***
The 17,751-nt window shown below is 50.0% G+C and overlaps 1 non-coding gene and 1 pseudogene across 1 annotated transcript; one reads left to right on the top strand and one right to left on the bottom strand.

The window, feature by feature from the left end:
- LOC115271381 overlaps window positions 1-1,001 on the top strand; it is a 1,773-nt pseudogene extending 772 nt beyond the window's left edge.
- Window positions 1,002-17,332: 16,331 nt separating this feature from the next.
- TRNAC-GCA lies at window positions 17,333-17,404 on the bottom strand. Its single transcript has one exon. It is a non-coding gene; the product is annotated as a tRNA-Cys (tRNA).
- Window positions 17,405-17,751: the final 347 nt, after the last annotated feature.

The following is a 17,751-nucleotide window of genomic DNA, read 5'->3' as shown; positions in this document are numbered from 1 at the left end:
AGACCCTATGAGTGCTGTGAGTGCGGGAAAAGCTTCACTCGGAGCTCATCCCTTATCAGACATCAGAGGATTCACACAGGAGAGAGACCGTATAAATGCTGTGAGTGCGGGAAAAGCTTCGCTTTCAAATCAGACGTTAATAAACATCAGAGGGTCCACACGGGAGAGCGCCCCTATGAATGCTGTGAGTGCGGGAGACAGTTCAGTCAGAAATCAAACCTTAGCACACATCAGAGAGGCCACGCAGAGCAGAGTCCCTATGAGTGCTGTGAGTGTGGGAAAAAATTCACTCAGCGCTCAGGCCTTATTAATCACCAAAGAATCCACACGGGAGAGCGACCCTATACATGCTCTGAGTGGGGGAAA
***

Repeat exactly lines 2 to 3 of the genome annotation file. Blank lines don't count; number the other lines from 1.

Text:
The window, feature by feature from the left end:
- LOC115271381 overlaps window positions 1-1,001 on the top strand; it is a 1,773-nt pseudogene extending 772 nt beyond the window's left edge.